Why not restore, re-open the ‘RL’?

While our Scott Street committee studies ideas for revitalizing our main street, I’d suggest starting at the Rainy Lake Hotel first. The old “RL” made so much of the downtown pupular—and not merely because of its beer parlour.
This happens to be the fifth downtown hotel to be closed in fairly recent years, so that doesn’t say much for beer parlour success stories.
But look at the “RL” from other angles, such as its formerly prominent balcony for speech days above Scott, as well as its popular ballroom in quite recent years. That ballroom featured Saturday night dances and gave local orchestra,s including those of Don Law and Norm Fagerdahl, opportunities to entertain all winter long!
Can you remember the ballroom also providing free Christmas meals with our former papermill manager, Fred MacKellar, and associates as our hosts! Everyone went there while other places merely awaited their turns.
But go back further to the days when the Gray family of Kenora sent one son, Carl, to operate the “RL” with style and elegance possibly never to be repeated. And also sent a bus daily from their home hotel, the Kenricia. Of course, tourists enjoyed that extra service.
Later, when Carl Gray’s brother died, his mother called him back home to operate the Kenricia. But while he ran the “RL,” he managed to install a top staff, including chef Matt Grynol, who also became a town councilor, and Gus Hendricks as head bar waiter.
When they were not longer able, the Fort Frances Hotel chef, Matt Rogoza, came to the “R”L while Gus was followed by his cousin, Otto. Both giants, Gus and Otto had been bush camp operators.
Unfortunately, those people could not continue forever. When Carl sold his interest here, there came a series of short-term owners, including George Walmsley from Winnipeg and the likable Domanski brothers, who grew up here before moving to Thunder Bay where their family owned a previous hotel.
And eventually in came Larry Syrovy from Czechoslovakia, under whose watch the “RL” came to be closed down. When I ran an earlier column concerning his need for investors, one of his cleaning ladies phoned in protest, informing me that she and others had not been paid for three months.!
So that’s where the good old “RL,” which never before did anything to harm this town, but undoubtedly helped build our tourist trade, stands today, without an owner or operators, just looking back on its glory days which may never return.
Very centrally located and full of good memories, our old queen of hospitality is almost begging out loud for the right people to take charge again and return her to the royal place she held in our hearts for many years.
I’m sure our community owes her respectability again, and town council—having millions to invest in other ways—should back the “RL” as among its greatest gestures.
Well constructed and basically sound, there likely is nothing one week of thorough scrubbing won’t fix! This is our last and only downtown hotel where once there were five!
The “RL,” for all its misfortunes recently, years ago won our respect and proved its need more than most other business places here. And maybe its glorious past is still smiling on us—awaiting an invitation to return.
After all, that old lady simply cannot be ignored. She is, and always will be, our community centerpiece.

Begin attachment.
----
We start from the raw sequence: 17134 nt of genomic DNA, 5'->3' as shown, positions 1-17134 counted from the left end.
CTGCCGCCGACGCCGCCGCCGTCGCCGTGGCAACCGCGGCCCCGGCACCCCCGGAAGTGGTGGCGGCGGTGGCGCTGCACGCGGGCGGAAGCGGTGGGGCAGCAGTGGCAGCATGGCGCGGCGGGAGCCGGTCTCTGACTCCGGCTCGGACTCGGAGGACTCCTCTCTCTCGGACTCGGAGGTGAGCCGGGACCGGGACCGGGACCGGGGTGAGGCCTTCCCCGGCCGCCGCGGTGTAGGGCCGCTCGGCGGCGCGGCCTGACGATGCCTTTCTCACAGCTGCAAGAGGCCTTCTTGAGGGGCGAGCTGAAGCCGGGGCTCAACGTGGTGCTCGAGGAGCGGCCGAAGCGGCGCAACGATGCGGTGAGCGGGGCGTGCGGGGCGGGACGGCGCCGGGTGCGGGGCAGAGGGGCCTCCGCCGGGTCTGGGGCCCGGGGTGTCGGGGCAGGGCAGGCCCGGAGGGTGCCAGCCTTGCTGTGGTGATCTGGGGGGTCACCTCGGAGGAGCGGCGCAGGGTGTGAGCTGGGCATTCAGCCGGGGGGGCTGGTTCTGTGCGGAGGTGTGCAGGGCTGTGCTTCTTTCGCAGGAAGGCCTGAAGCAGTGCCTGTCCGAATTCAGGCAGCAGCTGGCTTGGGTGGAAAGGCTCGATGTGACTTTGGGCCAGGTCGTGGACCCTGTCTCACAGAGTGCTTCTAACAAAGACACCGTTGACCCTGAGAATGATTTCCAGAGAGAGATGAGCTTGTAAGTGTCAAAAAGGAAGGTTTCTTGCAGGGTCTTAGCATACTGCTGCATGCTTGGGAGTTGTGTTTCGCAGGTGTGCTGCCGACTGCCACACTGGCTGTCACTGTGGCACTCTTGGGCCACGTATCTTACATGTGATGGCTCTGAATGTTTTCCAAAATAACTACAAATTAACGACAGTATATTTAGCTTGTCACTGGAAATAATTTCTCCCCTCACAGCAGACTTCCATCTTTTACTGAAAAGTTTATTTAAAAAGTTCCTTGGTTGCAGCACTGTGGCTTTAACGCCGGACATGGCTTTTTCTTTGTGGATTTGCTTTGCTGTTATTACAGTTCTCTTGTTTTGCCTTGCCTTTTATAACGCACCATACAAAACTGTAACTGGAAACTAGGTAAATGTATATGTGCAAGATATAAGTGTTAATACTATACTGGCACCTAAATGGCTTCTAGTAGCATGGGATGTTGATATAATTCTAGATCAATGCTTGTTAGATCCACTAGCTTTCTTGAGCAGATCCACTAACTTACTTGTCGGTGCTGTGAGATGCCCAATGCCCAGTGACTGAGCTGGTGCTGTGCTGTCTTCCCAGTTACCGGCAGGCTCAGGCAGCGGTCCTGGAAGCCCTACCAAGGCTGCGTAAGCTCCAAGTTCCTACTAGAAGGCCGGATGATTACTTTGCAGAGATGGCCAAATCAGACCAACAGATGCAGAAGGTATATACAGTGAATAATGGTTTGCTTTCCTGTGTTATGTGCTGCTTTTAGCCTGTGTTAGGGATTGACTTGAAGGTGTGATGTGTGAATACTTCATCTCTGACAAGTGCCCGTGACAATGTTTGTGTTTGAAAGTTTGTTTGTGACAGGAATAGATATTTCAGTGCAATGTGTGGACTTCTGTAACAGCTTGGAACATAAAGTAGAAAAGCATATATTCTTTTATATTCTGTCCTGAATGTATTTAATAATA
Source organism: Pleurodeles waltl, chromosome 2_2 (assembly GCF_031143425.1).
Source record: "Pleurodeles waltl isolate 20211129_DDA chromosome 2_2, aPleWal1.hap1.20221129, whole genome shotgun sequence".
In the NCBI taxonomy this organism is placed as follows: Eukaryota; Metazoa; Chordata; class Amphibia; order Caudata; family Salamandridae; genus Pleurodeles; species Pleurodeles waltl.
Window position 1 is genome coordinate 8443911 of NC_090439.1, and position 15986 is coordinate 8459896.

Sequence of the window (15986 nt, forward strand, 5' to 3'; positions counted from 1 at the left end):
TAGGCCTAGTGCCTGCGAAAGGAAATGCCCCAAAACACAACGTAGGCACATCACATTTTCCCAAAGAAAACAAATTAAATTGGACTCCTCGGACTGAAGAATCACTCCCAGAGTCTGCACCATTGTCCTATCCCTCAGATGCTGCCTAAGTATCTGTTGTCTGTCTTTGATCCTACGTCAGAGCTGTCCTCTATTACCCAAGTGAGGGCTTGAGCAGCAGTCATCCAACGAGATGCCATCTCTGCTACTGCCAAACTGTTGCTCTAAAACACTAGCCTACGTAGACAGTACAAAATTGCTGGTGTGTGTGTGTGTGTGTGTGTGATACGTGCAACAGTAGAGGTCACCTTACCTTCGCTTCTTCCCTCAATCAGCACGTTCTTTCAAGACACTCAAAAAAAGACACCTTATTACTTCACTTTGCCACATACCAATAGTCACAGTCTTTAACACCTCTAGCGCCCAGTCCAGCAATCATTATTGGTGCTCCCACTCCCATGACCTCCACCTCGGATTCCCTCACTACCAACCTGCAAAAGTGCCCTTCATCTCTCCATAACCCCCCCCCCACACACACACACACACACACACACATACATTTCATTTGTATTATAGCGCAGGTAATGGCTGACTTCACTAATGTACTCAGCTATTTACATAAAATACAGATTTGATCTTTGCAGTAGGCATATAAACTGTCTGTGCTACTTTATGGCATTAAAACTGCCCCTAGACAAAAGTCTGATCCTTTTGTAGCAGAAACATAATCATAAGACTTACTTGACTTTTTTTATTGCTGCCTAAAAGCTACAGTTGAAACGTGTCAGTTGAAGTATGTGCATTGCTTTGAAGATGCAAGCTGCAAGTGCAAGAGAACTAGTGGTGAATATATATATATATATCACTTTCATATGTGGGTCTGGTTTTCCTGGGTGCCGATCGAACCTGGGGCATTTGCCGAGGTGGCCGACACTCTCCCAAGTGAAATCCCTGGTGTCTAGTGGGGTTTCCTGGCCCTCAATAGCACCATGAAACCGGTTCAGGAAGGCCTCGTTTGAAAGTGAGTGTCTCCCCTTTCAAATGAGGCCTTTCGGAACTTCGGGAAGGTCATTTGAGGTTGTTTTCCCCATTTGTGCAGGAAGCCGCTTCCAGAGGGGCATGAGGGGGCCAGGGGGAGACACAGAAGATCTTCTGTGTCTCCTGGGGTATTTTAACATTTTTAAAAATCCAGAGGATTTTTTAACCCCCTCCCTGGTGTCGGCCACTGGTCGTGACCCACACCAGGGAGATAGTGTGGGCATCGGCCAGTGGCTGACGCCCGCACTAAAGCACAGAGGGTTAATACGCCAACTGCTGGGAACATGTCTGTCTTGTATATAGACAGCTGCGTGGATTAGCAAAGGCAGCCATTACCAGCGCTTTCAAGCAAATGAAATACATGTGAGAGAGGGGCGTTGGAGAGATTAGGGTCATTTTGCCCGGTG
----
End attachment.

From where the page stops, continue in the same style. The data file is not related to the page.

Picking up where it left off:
Fully as popular as her nearby namesake for many years, Rainy Lake remains a beloved name below the border as well as locally.
• • •
Talk going around has dear old Robert Moore School under consideration for replacement. Some of us seniors, though, might wonder why it stayed there throughout the time of our tyrant principal, F.H. Huffman.
He earned my mother’s approval by helping me develop a better attitude. But then, his wife came from the same region down east as my mother, down near Kingston, Ont.
Incidentally, a cousin from there has been writing a book about our family, tracing my maternal grandparents back to Kentucky. That’s probably true because my mother’s brother made mountain music and great moonshine, everyone agreed, while calling it merely “shine” or “white lightning.”
My father came from southern Italy, where he learned about making different kinds of wine. But having already met my mother’s relatives, I’ve been planning to see Italy because my father’s kinfolk write about an estate I could inherit as the only living survivor of a Campobasso province family.
I can imagine that taxes there, as here, might wipe out that inheritance before I arrive there, though. However, I’m starting to investigate through the Italian consulate.
Lacking the ability to speak Italian, though, is discouraging.
• • •
Several American authors have begun to write a book together inside five days, TV news reports. Well, Margaret Solomon, a neighbour, and learning how fast she can read books, maybe they could have invited her help.
Margaret has gone through my locally-written books in about the same time.
I loaned her both “Allan Cup” and “Fort Frances” by Neil McQuarrie, as well as “Connections” by a Devlin homesteader and “Mountain Pilots,” also by a Devlin man, James Andrews, who came here from Colorado where the pilots went after uranium.
While I can read and write as rapidly as many, Margaret is now out of local books.
I don’t intend to go into the book-writing business myself, although I have been urged to take a crack at it. I have the best of excuses: I’m too lazy!

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